This document formalizes the UNTL’s continued commitment to the long-term stewardship for, preservation of, and sustainable access to its diverse and extensive range of digital assets. In alignment with the UNTL mission to create, acquire, organize, disseminate, and preserve digital content, this policy makes explicit UNTL’s long-term commitment to the University of North Texas (UNT) community as its trusted digital repository. The UNTL’s digital stewardship efforts contribute to UNT’s mission to:
- Build a world-class faculty
- Develop academic programs that define UNT as a leader in scholarship and artistic endeavors
- Improve the quality of the teaching and learning environment
- Enhance and better serve the student body
- Create a more diverse university community
- Help build Texas’ future by ensuring access to this corpus of information over time
The primary purpose of digital stewardship and preservation is to collect and maintain the intellectual and cultural heritage important to UNT, while at the same time making sure that it is accessible and held in trust for future use. The objectives in this statement define a framework to:
- Identify, through systematic selection, digital assets to be preserved across new generations of technology.
- Maintain continuous access to reliable data at bit-stream level, the digital assets encoded in the bit streams, as well as access to the intended contextual and intellectual meaning of the digital assets.
- Include in the scope of the program materials that originated in digital form and those that were converted to digital form.
- Protect UNTL’s digital investments through a fully-implemented digital preservation program.
- Demonstrate organizational commitment through the identification of sustainable strategies.
- Develop a cost-effective program through means such as system-wide integration, shared responsibilities, and automating human-intensive efforts, when possible.
- Comply with prevailing community standards for digital preservation and access.
- Seek, expand, and develop digital preservation methods that are appropriate for UNT.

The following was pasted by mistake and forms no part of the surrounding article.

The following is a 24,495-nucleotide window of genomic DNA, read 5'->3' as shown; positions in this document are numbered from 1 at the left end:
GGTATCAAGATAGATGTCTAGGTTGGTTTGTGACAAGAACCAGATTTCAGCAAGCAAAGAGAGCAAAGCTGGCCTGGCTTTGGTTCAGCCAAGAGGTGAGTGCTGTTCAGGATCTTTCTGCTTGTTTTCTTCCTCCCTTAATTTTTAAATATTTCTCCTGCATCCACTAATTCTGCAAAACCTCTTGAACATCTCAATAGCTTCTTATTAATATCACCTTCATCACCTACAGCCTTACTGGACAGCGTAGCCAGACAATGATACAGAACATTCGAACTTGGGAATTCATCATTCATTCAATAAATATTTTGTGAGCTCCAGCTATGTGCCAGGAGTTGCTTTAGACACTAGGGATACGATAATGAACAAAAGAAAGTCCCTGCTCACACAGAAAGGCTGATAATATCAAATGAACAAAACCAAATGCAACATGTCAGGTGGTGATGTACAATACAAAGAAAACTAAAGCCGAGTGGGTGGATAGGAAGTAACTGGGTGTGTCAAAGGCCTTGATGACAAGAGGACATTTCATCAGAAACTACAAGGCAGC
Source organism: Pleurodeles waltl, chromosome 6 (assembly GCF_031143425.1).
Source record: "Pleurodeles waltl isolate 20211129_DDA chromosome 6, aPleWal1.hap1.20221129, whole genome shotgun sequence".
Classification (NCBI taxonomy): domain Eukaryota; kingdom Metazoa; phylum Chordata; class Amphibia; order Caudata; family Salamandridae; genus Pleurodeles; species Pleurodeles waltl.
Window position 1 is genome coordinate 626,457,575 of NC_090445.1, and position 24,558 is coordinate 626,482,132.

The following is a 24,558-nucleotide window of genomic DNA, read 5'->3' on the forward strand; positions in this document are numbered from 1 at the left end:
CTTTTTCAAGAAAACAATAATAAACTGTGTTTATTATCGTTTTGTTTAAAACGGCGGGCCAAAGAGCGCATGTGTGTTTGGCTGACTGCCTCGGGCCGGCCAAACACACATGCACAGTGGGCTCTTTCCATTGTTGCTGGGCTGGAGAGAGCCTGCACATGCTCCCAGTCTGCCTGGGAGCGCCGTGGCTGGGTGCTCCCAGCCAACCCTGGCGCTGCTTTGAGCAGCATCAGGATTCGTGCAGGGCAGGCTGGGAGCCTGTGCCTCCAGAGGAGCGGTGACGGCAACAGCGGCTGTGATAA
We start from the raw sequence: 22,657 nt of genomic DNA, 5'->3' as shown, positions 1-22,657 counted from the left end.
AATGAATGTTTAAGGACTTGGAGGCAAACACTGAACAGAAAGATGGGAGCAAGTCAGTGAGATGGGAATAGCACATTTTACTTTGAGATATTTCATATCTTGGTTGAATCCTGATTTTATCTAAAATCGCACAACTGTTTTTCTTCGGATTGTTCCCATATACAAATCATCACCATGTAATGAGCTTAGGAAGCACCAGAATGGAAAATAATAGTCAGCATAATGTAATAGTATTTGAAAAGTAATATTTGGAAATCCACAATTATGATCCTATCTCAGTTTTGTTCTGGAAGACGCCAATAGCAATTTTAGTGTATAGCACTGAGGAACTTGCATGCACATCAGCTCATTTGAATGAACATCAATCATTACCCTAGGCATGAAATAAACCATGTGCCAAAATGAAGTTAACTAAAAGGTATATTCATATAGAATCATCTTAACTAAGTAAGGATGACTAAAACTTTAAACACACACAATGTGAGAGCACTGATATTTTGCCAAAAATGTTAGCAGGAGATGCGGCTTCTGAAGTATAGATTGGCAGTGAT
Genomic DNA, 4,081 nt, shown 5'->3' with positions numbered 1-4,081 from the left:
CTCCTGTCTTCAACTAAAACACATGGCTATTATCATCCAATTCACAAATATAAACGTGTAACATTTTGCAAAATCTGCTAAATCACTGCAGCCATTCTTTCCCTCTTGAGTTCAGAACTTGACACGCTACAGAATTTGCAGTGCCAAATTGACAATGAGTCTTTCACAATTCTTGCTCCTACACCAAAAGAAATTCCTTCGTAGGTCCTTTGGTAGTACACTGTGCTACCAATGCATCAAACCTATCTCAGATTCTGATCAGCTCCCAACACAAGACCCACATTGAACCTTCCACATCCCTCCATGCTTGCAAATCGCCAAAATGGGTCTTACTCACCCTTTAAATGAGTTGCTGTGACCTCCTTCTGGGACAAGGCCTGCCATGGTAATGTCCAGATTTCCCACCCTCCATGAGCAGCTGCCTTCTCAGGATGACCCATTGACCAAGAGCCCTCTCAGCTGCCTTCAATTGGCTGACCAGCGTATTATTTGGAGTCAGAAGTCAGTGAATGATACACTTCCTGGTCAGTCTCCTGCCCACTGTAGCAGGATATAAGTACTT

UNTL’s mandate for digital preservation is five-fold:
- Scholarship : As an institution of higher education, UNT is obligated to support core functions such as scholarship, teaching, and learning. As more resources and services associated with these functions become digital, UNTL’s responsibilities must expand to include the identification, stewardship, and preservation of designated digital content.
- Institutional records: UNT has charged UNTL with maintaining the University Archives by collecting and preserving university records that best document the history of UNT, including those in electronic format.
- Legal obligations: UNT has mandated responsibilities to preserve and maintain access to certain digital collections, as well as responsibilities as a federal depository library. Some legal obligations derived from Federal and State laws require us to maintain files in an archival fashion.
- Organizational commitment: UNTL’s commitment to digital
preservation is explicitly cited in the UNTL’s current strategic
plan, which calls for UNTL to:
- develop and implement a cross-divisional plan for supporting curation, storage and dissemination of library-created or library managed digital content
- build a robust, reliable, secure technical infrastructure base including both human and technology resources.
- Consortia and contractual commitments: UNTL maintains commitments to partner institutions of the UNT Libraries’ Digital Collections, including The Portal to Texas History, as well as contractual agreements to assume or share in the responsibilities for preserving designated digital content.
Recognized challenges in implementing an effective digital preservation program include, but are not limited to: